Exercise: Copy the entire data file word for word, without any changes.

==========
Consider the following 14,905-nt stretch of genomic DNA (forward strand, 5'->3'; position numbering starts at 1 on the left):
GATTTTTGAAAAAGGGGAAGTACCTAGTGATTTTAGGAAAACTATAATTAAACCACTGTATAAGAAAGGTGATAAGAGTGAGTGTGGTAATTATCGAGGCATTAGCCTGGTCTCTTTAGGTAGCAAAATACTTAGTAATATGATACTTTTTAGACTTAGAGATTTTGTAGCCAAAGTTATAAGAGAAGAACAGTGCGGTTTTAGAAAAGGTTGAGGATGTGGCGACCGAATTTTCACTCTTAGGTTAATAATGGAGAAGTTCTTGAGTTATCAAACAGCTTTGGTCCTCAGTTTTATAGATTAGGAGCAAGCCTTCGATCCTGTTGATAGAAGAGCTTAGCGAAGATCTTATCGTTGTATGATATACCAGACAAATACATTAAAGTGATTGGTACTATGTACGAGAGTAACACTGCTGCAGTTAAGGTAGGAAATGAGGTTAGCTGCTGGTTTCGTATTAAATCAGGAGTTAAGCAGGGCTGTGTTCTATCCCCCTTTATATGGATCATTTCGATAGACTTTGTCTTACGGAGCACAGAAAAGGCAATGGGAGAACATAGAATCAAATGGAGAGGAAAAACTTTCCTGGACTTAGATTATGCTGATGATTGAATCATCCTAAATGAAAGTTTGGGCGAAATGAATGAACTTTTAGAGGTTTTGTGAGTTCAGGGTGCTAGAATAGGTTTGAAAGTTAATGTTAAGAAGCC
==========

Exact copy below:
Consider the following 14,905-nt stretch of genomic DNA (forward strand, 5'->3'; position numbering starts at 1 on the left):
GATTTTTGAAAAAGGGGAAGTACCTAGTGATTTTAGGAAAACTATAATTAAACCACTGTATAAGAAAGGTGATAAGAGTGAGTGTGGTAATTATCGAGGCATTAGCCTGGTCTCTTTAGGTAGCAAAATACTTAGTAATATGATACTTTTTAGACTTAGAGATTTTGTAGCCAAAGTTATAAGAGAAGAACAGTGCGGTTTTAGAAAAGGTTGAGGATGTGGCGACCGAATTTTCACTCTTAGGTTAATAATGGAGAAGTTCTTGAGTTATCAAACAGCTTTGGTCCTCAGTTTTATAGATTAGGAGCAAGCCTTCGATCCTGTTGATAGAAGAGCTTAGCGAAGATCTTATCGTTGTATGATATACCAGACAAATACATTAAAGTGATTGGTACTATGTACGAGAGTAACACTGCTGCAGTTAAGGTAGGAAATGAGGTTAGCTGCTGGTTTCGTATTAAATCAGGAGTTAAGCAGGGCTGTGTTCTATCCCCCTTTATATGGATCATTTCGATAGACTTTGTCTTACGGAGCACAGAAAAGGCAATGGGAGAACATAGAATCAAATGGAGAGGAAAAACTTTCCTGGACTTAGATTATGCTGATGATTGAATCATCCTAAATGAAAGTTTGGGCGAAATGAATGAACTTTTAGAGGTTTTGTGAGTTCAGGGTGCTAGAATAGGTTTGAAAGTTAATGTTAAGAAGCC